You hear a lot of stories about mountain climbers in the news, but the tales seem so far-fetched. Who mountain climbs anyway? Turns out one of the guys in my hall does, and not just as a side hobby.
In Lito Tejada-Flores’s Games Climbers Play, she works to define what climbing really is. She inquires, “The attraction of the great walls, above all, is surely that when one is climbing them he is playing ‘for keeps’.” This may be the case, but why do something so dangerous just for the thrill of it? My friend, Jake, let me in on the secret thrill that climbers get whilst in the air.
Why do you climb? What makes it intriguing to you?
Jake: I do it because it’s fun, relaxing, and beautiful once you get to the top. There’s nothing quite like it. You’re on your own – just you and the mountain – and it’s basically you challenging yourself to see how far you can get.
Have you ever climbed with no rope? Nothing to catch you when you fall?
Jake: I usually don’t have a rope, although I haven’t ice climbed without one just for safety purposes. It definitely makes it scarier without one, but I don’t mind either way.
Jake has been climbing all his life. He started with rock walls when he was little, and gradually worked his way up to his largest endeavor, Chilcoot Trail, AK, that had a 3,700 foot elevation change. When climbing, he says that the thrill is just the half of it. “The concentration, the intensity, everything that holds you back from reaching your goal is really what makes climbing so exhilarating,” Jake explains, “It’s the love for being challenged.” His statement coincides with Tejada-Flores’s argument: that climbers prefer obstacles to increase the satisfaction of their game. She states, “…the rules of all climbing-games are changing constantly, becoming every more restrictive in order to preserve the fundamental challenge that the climber is seeking from the inroads of a fast changing technology.” But why is this the case? More times than not, if someone is presented with a challenging option, like a harder exam, they would prefer an easier option. Why is climbing so different? When I brought this point up to Jake, his answer was actually very surprising.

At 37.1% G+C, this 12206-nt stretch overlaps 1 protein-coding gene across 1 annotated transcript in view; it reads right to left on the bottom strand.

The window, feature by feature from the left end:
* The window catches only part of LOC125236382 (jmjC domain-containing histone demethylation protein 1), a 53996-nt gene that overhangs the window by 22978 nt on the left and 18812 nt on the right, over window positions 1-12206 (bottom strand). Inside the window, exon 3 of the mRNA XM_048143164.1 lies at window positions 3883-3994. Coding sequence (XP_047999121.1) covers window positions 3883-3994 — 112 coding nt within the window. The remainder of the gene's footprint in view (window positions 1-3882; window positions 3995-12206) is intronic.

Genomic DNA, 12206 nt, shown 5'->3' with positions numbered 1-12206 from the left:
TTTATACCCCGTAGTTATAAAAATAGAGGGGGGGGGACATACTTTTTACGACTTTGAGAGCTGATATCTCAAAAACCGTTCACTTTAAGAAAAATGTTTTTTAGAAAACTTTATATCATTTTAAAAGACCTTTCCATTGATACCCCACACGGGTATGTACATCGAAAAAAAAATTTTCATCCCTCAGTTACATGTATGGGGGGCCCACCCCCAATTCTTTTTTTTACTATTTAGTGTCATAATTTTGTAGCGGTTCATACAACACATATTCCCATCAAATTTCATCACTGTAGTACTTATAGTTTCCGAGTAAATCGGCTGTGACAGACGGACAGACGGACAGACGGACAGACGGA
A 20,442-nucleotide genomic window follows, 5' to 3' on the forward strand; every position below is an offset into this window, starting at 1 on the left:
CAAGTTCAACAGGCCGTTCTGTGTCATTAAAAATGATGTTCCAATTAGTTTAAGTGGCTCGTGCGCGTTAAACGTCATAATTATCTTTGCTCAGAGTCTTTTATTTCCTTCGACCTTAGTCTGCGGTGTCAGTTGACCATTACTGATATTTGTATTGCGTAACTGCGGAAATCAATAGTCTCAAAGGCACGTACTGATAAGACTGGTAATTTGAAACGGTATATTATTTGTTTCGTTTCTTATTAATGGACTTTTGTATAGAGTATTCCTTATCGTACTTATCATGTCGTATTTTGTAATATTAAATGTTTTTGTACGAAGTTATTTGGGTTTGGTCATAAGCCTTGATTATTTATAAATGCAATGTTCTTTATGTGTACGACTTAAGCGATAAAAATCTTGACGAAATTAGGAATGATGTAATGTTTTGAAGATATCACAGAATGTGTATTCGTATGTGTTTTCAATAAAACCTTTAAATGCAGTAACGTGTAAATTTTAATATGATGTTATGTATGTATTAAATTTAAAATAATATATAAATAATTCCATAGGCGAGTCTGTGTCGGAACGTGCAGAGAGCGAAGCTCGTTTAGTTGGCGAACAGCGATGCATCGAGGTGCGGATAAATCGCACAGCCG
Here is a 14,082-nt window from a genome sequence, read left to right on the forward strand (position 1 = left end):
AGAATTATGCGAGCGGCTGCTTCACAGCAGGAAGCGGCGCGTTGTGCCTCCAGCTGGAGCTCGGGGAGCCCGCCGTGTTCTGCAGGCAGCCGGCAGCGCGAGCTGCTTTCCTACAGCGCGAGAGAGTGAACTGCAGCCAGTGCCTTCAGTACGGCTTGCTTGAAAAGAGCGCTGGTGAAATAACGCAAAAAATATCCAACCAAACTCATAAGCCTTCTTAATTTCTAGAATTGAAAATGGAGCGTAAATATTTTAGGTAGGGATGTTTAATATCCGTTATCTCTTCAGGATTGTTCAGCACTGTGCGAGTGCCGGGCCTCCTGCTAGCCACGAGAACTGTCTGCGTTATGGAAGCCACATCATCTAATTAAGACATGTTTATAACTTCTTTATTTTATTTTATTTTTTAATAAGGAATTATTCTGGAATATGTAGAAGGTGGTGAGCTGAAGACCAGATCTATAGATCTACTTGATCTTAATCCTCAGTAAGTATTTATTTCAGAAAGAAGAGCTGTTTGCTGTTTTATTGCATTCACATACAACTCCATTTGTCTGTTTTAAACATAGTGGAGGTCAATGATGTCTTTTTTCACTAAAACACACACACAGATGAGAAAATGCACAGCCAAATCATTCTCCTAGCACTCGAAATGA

“Oh I definitely prefer more obstacles,” Jake laughed, “What’s the fun in climbing something that doesn’t pose a threat? People may go for the easier test, or the cheaper sweater, or the lesser work load, but all of those things are necessities. When someone is forced into something, it takes the challenge aspect out. That’s why I like climbing – it’s me against myself. If I don’t want to climb, I won’t. I’m not being forced. I’m just doing it for fun.”
That’s the difference. Play and work are two completely different aspects, especially in this sense. In accordance with many other readings we’ve had in this class, play has been defined as a leading component in a person’s life, a necessity for happiness or even a utopia. So maybe climbing a steeper mountain or taking the path less traveled is more difficult, but if it makes it more fun, then why not? I think that is a key life lesson: do what makes you happy.
“But surely this, or any, new framework for thinking and talking about what we are actually doing when we climb is at least a valid step toward the future.”
-Lito Tejada-Flores, Games Climbers Play
Why do you climb?